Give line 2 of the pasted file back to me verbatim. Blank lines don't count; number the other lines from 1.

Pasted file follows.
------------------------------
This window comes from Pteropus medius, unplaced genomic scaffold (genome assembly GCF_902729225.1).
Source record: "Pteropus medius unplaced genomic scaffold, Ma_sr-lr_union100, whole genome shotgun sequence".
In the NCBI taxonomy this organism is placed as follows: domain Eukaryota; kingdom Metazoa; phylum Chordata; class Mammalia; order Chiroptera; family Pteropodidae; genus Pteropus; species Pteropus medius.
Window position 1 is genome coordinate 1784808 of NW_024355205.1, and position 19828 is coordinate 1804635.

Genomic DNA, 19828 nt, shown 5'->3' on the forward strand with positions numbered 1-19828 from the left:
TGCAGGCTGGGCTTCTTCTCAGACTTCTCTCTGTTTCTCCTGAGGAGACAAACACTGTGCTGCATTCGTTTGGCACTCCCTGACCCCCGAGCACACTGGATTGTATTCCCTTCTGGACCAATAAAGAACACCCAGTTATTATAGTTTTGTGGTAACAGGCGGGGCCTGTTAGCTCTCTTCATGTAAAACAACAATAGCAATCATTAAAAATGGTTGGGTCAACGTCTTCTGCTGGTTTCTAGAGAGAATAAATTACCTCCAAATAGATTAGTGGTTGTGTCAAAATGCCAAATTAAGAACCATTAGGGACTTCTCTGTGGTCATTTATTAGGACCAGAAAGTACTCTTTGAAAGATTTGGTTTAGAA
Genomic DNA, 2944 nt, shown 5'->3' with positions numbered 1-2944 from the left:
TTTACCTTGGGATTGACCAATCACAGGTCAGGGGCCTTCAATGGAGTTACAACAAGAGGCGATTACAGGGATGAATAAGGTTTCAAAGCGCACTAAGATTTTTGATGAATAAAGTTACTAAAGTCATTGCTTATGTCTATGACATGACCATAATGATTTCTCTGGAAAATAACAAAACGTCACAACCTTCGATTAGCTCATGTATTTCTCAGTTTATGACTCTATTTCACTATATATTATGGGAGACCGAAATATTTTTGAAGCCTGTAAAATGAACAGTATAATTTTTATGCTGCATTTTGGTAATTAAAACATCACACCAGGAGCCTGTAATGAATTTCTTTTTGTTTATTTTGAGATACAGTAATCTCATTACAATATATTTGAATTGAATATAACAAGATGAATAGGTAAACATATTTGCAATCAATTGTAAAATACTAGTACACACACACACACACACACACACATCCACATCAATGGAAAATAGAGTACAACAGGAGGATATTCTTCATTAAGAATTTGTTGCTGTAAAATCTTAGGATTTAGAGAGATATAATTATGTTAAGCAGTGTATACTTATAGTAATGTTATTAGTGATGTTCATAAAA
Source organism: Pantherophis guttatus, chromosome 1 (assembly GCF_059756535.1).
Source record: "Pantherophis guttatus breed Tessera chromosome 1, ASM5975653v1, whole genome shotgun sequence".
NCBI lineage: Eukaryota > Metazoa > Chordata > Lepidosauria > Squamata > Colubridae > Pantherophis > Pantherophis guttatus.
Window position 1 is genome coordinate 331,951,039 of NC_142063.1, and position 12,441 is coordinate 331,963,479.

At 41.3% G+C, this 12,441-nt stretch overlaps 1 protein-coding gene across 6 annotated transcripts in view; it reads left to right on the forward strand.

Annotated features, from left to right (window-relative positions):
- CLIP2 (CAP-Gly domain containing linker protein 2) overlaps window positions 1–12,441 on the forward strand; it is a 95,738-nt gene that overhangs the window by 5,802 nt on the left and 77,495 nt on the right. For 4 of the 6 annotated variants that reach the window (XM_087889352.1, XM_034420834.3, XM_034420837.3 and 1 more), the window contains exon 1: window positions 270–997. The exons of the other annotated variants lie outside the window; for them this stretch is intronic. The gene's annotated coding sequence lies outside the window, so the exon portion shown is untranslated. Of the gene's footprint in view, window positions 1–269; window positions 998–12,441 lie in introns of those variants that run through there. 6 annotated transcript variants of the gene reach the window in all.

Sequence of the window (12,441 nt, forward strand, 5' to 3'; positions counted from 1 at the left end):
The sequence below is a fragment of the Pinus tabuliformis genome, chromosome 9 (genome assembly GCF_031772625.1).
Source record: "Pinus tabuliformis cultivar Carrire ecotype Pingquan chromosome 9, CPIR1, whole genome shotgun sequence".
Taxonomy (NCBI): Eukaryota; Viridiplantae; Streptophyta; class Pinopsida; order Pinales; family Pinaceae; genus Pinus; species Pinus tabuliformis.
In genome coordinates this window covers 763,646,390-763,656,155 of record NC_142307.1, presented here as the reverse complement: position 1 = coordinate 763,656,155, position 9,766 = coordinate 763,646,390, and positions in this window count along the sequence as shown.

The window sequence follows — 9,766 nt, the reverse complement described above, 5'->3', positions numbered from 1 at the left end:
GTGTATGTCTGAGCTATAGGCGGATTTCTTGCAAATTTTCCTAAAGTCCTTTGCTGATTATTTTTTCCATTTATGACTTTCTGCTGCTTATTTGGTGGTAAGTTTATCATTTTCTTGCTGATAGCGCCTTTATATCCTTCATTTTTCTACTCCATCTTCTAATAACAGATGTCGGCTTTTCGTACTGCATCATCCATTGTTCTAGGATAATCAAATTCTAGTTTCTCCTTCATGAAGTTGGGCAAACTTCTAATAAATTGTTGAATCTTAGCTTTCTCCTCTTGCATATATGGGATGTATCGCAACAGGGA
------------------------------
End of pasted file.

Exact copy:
Source record: "Pteropus medius unplaced genomic scaffold, Ma_sr-lr_union100, whole genome shotgun sequence".